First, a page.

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The story of Newport, Rhode Island's pirates began with war, ended with revolution and inspired swashbuckling legends for generations to come. From 1690 to the American Revolution, many of Newport's fathers, husbands and sons sailed under the black flag. They would return home from plundering the high seas to attend church and serve in public offices. The citizens of Newport welcomed pirates with their exotic goods and gold to spend. The community changed its tune when Newport's prosperous shipping fleet was on the receiving end of piracy during the early eighteenth century. The locals who had once offered safe haven were suddenly more than pleased to cooperate with London's hunt for pirates. Author Gloria Merchant delves into the fascinating history of Newport's pirates from Thomas Tew and Captain Kidd's buried treasure to the largest mass hanging of pirates in the colonies at Gravelly Point.
Meticulously researched study recounts lurid exploits, punishments of William Kidd, Charles Harris, Thomas Tew, John Phillips, other marauders. Enhanced with almost 50 contemporary engravings and rare maps. Introduction.
With surprising tales of vicious mutineers, imperial riches, and high-seas intrigue, Black Flags, Blue Waters vividly reanimates the “Golden Age” of piracy in the Americas. Set against the backdrop of the Age of Exploration, Black Flags, Blue Waters reveals the dramatic and surprising history of American piracy’s “Golden Age”—spanning the late 1600s through the early 1700s—when lawless pirates plied the coastal waters of North America and beyond. Best-selling author Eric Jay Dolin illustrates how American colonists at first supported these outrageous pirates in an early display of solidarity against the Crown, and then violently opposed them. Through engrossing episodes of roguish glamour and extreme brutality, Dolin depicts the star pirates of this period, among them towering Blackbeard, ill-fated Captain Kidd, and sadistic Edward Low, who delighted in torturing his prey. Also brilliantly detailed are the pirates’ manifold enemies, including colonial governor John Winthrop, evangelist Cotton Mather, and young Benjamin Franklin. Upending popular misconceptions and cartoonish stereotypes, Dolin provides this wholly original account of the seafaring outlaws whose raids reflect the precarious nature of American colonial life.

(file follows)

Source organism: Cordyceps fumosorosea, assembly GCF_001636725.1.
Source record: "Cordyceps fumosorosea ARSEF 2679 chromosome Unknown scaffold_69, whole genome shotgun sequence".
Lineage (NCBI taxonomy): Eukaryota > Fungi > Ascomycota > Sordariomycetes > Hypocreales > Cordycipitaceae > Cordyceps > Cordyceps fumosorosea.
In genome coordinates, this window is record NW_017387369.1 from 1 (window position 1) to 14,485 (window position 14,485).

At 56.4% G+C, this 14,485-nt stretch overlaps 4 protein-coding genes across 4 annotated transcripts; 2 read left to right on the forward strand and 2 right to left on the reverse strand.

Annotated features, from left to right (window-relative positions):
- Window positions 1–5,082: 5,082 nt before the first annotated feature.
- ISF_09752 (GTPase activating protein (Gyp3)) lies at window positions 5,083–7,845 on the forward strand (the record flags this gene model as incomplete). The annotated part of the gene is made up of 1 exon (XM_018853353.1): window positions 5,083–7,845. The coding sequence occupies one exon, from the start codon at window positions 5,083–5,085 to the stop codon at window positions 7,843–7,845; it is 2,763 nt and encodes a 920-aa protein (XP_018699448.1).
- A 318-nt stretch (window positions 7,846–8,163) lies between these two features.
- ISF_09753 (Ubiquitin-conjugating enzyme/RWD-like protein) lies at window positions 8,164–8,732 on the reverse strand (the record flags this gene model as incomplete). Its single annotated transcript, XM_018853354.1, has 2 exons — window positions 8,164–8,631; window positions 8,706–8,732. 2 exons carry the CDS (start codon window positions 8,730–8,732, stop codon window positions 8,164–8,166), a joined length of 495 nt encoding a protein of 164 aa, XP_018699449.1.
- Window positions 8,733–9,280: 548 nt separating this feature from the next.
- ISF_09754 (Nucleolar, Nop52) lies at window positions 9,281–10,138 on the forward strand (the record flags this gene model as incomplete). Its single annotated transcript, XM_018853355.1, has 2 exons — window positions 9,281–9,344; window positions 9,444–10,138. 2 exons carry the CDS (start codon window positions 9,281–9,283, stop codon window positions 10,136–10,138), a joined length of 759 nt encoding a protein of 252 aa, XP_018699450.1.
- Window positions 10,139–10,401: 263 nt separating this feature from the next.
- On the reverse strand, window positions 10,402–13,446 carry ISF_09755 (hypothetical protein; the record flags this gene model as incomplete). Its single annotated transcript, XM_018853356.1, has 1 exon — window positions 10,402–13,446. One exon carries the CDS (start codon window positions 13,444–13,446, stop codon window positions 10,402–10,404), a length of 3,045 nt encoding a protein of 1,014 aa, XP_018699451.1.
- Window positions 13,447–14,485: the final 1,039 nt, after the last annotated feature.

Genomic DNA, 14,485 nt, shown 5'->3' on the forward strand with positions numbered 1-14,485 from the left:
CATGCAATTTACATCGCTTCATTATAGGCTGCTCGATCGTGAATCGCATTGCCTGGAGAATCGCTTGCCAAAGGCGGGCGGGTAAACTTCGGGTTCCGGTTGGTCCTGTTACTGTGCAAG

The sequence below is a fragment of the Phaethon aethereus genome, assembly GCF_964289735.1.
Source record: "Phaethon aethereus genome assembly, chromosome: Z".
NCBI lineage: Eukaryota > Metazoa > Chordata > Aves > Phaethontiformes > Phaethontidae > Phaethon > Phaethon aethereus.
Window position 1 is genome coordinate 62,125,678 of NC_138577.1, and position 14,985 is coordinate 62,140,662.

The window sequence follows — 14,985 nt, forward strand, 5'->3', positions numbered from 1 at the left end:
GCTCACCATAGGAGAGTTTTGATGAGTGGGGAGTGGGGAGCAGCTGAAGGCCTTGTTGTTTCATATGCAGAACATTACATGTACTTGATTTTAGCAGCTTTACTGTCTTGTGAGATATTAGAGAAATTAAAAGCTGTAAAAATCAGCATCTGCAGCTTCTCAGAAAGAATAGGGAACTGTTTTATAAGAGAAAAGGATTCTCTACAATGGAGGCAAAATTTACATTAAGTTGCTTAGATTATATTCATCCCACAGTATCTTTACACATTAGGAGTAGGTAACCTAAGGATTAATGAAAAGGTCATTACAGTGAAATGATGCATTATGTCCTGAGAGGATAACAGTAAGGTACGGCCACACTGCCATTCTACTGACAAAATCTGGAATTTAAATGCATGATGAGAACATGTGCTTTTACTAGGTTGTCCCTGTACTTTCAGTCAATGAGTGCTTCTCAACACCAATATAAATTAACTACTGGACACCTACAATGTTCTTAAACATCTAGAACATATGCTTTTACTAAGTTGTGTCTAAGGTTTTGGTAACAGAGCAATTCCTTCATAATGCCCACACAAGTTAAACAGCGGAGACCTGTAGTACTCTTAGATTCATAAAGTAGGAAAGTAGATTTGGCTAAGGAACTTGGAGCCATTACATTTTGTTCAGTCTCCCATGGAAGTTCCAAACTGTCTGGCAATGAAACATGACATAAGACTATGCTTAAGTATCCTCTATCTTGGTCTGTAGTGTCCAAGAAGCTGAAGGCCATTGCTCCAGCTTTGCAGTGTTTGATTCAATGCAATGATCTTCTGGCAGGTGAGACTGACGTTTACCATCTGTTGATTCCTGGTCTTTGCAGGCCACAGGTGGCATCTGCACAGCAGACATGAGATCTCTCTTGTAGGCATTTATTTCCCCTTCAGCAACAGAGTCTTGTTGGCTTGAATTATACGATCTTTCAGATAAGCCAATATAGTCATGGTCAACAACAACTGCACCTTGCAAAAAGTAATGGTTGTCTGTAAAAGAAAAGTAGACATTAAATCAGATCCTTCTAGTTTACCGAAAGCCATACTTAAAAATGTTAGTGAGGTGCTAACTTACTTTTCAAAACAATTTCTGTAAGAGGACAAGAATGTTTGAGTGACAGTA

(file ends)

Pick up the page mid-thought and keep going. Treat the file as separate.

Analyzing the rise and subsequent fall of international piracy from the perspective of colonial hinterlands, Mark G. Hanna explores the often overt support of sea marauders in maritime communities from the inception of England's burgeoning empire in the 1570s to its administrative consolidation by the 1740s. Although traditionally depicted as swashbuckling adventurers on the high seas, pirates played a crucial role on land. Far from a hindrance to trade, their enterprises contributed to commercial development and to the economic infrastructure of port towns. English piracy and unregulated privateering flourished in the Pacific, the Caribbean, and the Indian Ocean because of merchant elites' active support in the North American colonies. Sea marauders represented a real as well as a symbolic challenge to legal and commercial policies formulated by distant and ineffectual administrative bodies that undermined the financial prosperity and defense of the colonies. Departing from previous understandings of deep-sea marauding, this study reveals the full scope of pirates' activities in relation to the landed communities that they serviced and their impact on patterns of development that formed early America and the British Empire.
Roger Williams purchased the fertile Aquidneck Island from the Narragansett tribe in 1637. It was here that Anne Hutchinson, along with William Coddington and other colonists who had been banished from the Massachusetts Bay Colony, found shelter from persecution. The intrepid dissenters of Rhode Island Colony saw their community flourish with the founding of Portsmouth and Newport townships. The Battle of Rhode Island was the only clash between American colonials and the British on Rhode Island soil during the Revolutionary War. From the mercantile success of the Atlantic triangle trade routes to the establishment of the United States Navy, noted historian Richard V. Simpson brings these and other stories from the Ocean State to life. Join Simpson as he explores the landmarks and architecture of the period to discover the remnants of Rhode Island's colonial past.
Recipes from Historic New England is a coffee table, cooking, and travel book designed to delight the senses and ignite your love of travel. From the famous Parker House rolls to the amazing scenery of The Mount Washington Hotel and Resort, to the solitude of the Inn at Sawmill Farm, each site was carefully selected by the authors and every one has much to offer the reader, cook, and traveler.

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